Monday, April 16, 2018


In our school cafeterias, every day during lunch time, students scrape and sort and dump their food waste into different bins, including the prized compost bins. Most students have adopted the quick actions as habit, and few are aware that Chapel Hill-Carrboro City Schools have created one of the most comprehensive and effective composting programs of any North Carolina school district. “It’s a win-win-win,” said Dan Schnitzer, Director of Sustainability (and perhaps local King of Compost!). The district is saving money, students are learning about everything from worm bins to sequestering carbons, and cafeteria scraps are being transformed into high-quality soil instead of ending up in a Sampson County landfill, releasing methane and damaging air and water quality.

“Students feel accountable for composting, and they consider it as a daily routine,” said Laura Fonseca, second-grade teacher at Carrboro Elementary. “This strategy is empowering them, the next generation, to be aware of being environmental friendly.”

Since 2015, when CHCCS began composting with Brooks Contractors in Chatham County, more than a million pounds of compostable waste have been diverted from the landfill. For a little perspective, it would require more than 21 dump trucks to haul that amount of waste, and the carbon emissions avoided by the composting equals the emissions of more than 100 cars driven for a year.

When Schnitzer began his sustainability work in the district more than three years ago, Assistant Superintendent Todd LoFrese had already laid the groundwork for establishing a composting program. Now that the town of Chapel Hill no longer has its own landfill for public use, the negative environmental impact of transporting food waste to Eastern North Carolina has further increased the motivation to compost. 

Schnitzer analyzed our district’s cafeteria waste by following garbage trucks around and checking how full each dumpster was, as well as how often they were picked up. He found plenty of excess capacity and margins to cut; district-wide, elementary and middle school cafeterias were tossing 158 bags of landfill waste a day. By decreasing the number of school dumpsters and the number of pick up times, the money saved could be applied to the composting expenses, and now the district produces only 18 bags of landfill waste a day from the cafeterias. Each elementary school has reduced its output to about one bag daily. Like he said, win-win-win!

Now that the system is set up, Schnitzer begins each school year by visiting every cafeteria to provide orientations, and to receive feedback on how the composting went the previous year - he’s always eager to hear suggestions for improving the process. 

Once the year is underway, he visits as many classrooms as he can to talk with students about how and why we compost, with slide show presentations and worm bins. He said that the youngest students are often so delighted that they can talk about “worm poop” - and, in fact, repeat the word “poop” again and again. They are transfixed. Schnitzer said he’s lost track of the number of parents who’ve emailed or spoken to him about their children advocating for home composting, setting up worm bins and creating backyard gardens.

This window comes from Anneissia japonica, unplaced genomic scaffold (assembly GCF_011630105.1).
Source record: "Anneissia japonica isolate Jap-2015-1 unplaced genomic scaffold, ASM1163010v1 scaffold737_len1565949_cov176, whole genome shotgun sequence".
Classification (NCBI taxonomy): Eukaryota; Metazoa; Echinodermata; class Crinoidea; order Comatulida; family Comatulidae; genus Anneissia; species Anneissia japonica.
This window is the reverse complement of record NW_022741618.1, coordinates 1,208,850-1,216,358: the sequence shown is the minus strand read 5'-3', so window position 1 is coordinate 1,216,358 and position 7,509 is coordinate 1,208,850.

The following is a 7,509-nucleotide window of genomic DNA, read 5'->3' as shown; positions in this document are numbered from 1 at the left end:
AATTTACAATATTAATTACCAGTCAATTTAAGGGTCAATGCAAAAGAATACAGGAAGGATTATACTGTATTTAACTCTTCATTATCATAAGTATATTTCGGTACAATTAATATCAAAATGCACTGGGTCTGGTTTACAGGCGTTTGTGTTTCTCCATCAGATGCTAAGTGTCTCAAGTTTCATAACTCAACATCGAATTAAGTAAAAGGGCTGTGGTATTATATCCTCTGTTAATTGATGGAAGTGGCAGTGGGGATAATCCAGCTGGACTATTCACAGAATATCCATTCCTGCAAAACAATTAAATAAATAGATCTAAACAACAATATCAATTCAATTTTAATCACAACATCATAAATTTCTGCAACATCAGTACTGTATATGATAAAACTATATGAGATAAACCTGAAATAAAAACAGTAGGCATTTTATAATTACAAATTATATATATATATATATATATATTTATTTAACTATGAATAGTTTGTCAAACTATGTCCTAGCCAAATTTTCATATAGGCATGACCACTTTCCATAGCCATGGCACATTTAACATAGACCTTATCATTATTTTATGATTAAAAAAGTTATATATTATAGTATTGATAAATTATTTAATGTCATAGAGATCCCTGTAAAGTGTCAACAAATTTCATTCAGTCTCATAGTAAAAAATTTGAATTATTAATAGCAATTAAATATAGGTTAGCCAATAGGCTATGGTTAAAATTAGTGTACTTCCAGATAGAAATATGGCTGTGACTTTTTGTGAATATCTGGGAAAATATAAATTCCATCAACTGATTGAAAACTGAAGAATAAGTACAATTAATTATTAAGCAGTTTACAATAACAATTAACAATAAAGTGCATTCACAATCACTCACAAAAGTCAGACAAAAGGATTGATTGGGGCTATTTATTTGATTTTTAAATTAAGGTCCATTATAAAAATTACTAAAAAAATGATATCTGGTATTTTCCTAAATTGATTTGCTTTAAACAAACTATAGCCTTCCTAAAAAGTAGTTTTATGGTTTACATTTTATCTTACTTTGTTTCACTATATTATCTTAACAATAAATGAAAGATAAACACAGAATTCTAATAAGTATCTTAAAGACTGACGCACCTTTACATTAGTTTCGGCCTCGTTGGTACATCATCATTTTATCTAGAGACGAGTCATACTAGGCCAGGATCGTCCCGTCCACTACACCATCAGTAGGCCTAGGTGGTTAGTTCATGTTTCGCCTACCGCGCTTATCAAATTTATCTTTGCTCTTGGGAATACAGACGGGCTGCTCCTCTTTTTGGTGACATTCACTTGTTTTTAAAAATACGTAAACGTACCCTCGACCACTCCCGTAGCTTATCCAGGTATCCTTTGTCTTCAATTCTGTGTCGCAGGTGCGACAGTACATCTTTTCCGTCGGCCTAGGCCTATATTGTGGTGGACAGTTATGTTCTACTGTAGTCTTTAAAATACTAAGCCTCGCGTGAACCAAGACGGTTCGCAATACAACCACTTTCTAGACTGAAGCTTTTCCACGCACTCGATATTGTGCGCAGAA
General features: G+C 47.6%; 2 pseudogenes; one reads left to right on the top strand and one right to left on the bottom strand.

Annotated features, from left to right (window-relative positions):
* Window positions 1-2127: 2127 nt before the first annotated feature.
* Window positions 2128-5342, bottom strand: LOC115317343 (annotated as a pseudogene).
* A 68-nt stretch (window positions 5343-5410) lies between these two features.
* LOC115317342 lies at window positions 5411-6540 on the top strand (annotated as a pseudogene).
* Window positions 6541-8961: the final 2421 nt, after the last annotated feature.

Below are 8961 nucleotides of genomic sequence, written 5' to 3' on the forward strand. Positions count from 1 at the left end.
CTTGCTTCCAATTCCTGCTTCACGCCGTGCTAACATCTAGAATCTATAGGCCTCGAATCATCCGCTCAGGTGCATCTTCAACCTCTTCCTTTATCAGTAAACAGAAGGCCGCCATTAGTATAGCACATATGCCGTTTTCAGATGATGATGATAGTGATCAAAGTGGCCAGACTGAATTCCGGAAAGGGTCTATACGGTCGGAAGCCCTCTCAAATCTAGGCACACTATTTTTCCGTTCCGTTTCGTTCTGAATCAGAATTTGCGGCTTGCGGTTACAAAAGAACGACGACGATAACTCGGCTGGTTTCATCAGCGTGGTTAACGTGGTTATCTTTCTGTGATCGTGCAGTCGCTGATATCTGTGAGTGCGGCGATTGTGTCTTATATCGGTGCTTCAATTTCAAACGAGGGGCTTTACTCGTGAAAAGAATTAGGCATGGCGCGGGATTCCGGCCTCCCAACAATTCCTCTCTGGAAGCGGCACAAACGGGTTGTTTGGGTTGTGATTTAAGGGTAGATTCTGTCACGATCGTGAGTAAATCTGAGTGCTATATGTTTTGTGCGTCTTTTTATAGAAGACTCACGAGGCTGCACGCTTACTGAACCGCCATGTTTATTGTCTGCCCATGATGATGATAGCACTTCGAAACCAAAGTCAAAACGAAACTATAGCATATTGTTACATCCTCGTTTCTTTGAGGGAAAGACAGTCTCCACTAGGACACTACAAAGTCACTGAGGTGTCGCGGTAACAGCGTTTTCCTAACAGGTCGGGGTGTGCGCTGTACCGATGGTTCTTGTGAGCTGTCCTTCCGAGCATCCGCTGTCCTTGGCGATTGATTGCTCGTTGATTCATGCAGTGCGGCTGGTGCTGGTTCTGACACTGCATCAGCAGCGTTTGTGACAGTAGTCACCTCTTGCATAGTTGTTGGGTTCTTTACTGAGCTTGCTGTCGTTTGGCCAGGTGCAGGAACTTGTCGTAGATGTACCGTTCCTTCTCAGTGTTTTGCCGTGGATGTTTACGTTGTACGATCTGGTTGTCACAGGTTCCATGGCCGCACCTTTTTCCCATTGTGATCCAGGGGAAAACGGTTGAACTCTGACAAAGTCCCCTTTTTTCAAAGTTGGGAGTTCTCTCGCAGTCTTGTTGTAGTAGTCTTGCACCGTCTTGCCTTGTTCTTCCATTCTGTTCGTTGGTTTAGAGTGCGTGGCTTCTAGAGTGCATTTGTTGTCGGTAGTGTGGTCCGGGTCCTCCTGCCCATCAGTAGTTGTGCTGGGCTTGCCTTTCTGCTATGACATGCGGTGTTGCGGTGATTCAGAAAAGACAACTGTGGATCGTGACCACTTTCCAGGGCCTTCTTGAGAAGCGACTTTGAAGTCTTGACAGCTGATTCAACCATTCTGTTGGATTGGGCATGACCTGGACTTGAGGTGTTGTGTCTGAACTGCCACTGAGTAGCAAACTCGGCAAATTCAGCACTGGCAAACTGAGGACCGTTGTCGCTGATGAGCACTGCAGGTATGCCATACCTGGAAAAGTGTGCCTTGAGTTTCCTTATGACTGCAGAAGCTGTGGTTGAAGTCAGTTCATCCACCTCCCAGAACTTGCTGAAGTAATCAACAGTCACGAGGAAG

Mindy Morton, Math/Science Specialist at Carrboro Elementary School said, “We are definitely ‘All In’. All of our classrooms participate in snack composting as well as the cafeteria composting.”

“Composting has become second nature to the kids here at Northside,” said Elizabeth Symons. “Last year, my third-graders took true ownership in composting when, during our Plants unit in Science, they were responsible for saving compostable materials for a week at home to bring in to add to the compost pile in our garden. Once they learned about the decomposition process, and saw how their ‘waste’ turned into nutrient-rich compost, I saw a noticeable change in my students' behaviors post-snack and lunch.” Symons said that now, when students occasionally eat lunch in the classroom, they'll ask her to go to the cafeteria to compost their leftovers. “The lessons they have learned through the composting process have transferred into their daily lives, as they are more conscious about trash, recyclable materials, and food waste.”    

By next year, classes may be able to take field trips out to Goldston to see where their scraps are being processed into compost. Brooks Contractors is establishing an educational building, and students would be able to view the wind rows and turning machine, as well as examine the various stages of decomposition. But for now, our students are already learning a great deal.   

In February, the district received the annual delivery of donated compost from Brooks Contractors. “Many schools use that compost to bring their gardens to life and to complete the natural cycle!” said Schnitzer. 

“Composting is a great way to teach kids to be aware of the waste they are creating,” said Arwen Carlin, third-grade teacher’s assistant at Carrboro Elementary. “Diverting waste from the landfill is so important for our future on this planet! By teaching the kids how to compost and recycle, and the reasons we need to do these things, we are giving them a chance create a more sustainable future for themselves.”

“This has truly been a community effort,” Schnitzer said, “and I especially want to thank our district custodians, cafeteria employees, teaching assistants, Amy Brooks of Brooks Contractors and everyone else who has played a hands-on role in bringing this program to life. We will use this milestone as a springboard for continued growth and success.”

Last spring, Chapel Hill-Carrboro City Schools received the Best of Green Schools 2017 Award in the School System category from the Center for Green Schools at the U.S Green Building Council. Nationally, CHCCS was the only “School Systems” award winner.